Times are tough. Most people find themselves tightening their belts in more than one area of their lives, and leisurely activities are usually the first to go. The economic downturn doesn’t have to mean all work and no play, though. All that’s needed for a thrifty week of fun is a few dollars and a bit of imagination.
Monday – Frugal Film Night
For an inexpensive film night, all that’s needed is a library card and a few friends. Movies that are checked out from the library don’t cost anything (as long as they’re returned on time!) and each friend can be responsible for bringing one “concession stand” item. Choosing a theme for the movies and the evening can make the night even more fun, and friends can get creative with the snacks that they bring.
Tuesday – Wallet-friendly Philanthropy
Whether it’s offering to babysit a friend’s kids for free or working at a school bake sale, volunteering is fun, free, and fulfilling. While nonprofit organizations almost always need extra hands, many fill up fast or require a bit of coordination ahead of time, so it’s a good idea to sign up in advance. There are many websites that describe various volunteer opportunities organized by city, and most places have jobs that need to be filled, they just need someone to ask. Best of all, the good feeling that comes from helping others is priceless.
Wednesday – Reasonably-priced Repairs
The middle of the week is usually a good time to stay in, and chances are there’s a chore around the house that’s been long-postponed and is begging to be completed. Organizing closets and pulling weeds doesn’t cost a thing, and even the materials to caulk the bathtub or fix a leaky faucet are relatively inexpensive.
Thursday – Night at the Museum
Most cities that have museums have a day during the week when admission is free or offered at a reduced rate. This is an especially good deal for a family with kids, when multiple admission fees can add up fast. Because it usually takes a couple of hours to fully explore one museum and the average city has several, this is a recurring value that can be taken advantage of week after week.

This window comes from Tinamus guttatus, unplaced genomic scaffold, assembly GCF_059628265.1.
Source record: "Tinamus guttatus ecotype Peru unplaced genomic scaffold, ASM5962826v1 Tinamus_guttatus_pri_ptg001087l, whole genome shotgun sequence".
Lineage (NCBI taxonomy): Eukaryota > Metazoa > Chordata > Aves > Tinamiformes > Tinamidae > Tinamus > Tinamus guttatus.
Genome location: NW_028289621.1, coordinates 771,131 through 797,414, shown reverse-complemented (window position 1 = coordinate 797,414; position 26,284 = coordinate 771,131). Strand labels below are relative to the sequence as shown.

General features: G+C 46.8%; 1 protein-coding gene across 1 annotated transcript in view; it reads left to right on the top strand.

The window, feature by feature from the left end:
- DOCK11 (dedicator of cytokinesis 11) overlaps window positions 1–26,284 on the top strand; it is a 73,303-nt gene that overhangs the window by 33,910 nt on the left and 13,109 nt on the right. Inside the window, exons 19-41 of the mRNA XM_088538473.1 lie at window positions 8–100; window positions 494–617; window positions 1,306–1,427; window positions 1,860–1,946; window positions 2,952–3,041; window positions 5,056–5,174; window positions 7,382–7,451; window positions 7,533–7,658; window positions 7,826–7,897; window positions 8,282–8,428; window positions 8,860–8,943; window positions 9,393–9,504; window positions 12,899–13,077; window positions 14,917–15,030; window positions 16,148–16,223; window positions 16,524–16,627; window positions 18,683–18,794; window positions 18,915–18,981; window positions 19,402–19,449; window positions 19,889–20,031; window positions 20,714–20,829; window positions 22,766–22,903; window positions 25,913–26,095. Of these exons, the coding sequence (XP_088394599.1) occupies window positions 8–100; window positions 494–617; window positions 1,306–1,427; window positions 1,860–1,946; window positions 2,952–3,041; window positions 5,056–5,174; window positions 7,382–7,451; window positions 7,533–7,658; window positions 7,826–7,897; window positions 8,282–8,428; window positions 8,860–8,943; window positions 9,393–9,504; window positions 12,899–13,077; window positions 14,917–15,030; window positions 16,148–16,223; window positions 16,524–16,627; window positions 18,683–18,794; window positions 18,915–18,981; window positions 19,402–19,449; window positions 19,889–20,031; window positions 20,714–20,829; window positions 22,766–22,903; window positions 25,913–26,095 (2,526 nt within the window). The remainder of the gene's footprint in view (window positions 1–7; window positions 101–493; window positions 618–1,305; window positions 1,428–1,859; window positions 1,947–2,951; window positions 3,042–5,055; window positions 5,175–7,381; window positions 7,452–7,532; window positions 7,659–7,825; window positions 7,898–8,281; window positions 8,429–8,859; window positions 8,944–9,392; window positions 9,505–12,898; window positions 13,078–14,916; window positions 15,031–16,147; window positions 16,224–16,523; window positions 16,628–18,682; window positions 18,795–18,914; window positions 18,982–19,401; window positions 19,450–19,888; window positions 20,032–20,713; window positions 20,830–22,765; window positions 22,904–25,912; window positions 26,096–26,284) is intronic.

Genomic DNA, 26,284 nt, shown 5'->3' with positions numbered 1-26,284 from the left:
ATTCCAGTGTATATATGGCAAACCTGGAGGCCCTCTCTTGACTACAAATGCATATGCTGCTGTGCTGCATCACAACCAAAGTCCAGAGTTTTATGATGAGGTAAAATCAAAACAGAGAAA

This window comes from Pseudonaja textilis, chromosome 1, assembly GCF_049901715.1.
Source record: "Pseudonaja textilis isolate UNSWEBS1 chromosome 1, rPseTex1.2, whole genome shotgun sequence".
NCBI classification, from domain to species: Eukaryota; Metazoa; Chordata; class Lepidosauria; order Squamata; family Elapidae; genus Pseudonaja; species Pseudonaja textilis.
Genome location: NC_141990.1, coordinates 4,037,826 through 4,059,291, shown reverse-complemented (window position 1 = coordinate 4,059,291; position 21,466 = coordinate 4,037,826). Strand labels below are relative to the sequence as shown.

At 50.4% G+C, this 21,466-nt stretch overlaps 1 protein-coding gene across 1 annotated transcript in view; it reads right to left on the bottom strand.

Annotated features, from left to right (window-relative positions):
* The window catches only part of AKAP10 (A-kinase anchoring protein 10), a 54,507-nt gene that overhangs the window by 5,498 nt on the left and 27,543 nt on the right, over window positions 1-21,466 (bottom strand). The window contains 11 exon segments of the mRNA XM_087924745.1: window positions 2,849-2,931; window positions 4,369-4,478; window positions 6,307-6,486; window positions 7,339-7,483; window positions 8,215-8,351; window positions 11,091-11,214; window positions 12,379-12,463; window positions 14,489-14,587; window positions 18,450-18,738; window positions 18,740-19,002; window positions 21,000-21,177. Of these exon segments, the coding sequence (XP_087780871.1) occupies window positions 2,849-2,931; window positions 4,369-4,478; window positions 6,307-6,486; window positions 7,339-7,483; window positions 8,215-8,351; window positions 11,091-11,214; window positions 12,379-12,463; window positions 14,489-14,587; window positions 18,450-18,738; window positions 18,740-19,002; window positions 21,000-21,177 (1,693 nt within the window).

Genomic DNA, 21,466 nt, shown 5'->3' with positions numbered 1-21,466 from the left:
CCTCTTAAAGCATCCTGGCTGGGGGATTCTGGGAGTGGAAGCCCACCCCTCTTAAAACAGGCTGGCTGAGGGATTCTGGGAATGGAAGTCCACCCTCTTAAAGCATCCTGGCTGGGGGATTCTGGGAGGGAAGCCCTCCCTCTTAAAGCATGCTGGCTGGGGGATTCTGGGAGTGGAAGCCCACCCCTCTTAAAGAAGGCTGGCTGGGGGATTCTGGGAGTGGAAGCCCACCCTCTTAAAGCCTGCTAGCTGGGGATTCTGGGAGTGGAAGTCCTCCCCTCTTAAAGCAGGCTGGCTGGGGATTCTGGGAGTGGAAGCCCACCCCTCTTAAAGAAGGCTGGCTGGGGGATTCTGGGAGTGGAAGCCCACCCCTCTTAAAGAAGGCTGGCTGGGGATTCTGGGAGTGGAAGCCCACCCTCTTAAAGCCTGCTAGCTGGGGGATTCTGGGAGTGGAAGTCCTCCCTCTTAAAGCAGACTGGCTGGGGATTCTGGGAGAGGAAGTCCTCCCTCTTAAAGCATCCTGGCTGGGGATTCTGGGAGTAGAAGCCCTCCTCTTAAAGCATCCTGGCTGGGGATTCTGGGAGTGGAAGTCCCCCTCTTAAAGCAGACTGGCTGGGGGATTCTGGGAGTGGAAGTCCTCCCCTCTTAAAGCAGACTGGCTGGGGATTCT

Friday – Low-cost Camping
The weather is getting warmer, and taking time to get back to nature does a body good. Although most campgrounds charge a fee, the rate per person is usually less than $10, and some campgrounds even have a flat rate per car, which, when divided up among a few friends, is easily affordable.
Saturday – Bargain Biking
The hospitality centers at most campgrounds offer trail guides (for free) and bringing bikes along on a camping trip requires little extra effort. Pack a picnic with goodies that were brought along for the voyage. Take advantage of the library again by checking out a book about local birds and other wildlife to identify along the way.
Sunday – Economical Espresso
Although sometimes it seems as though it’s necessary to call Zurich and move some money around just to get a latte, all it takes to find inexpensive coffee is an open mind and a “go local” attitude. Independently owned cafes often have coffee drinks and homemade baked goods for reasonable prices, and it’s always good to contribute to the local economy. Bring a book, invite a friend, or just sit by the window and enjoy a peaceful end to a penny-wise week.
Melissa is earning her associate degree in nursing, and enjoys writing about budget-friendly ways to have fun within a student’s salary.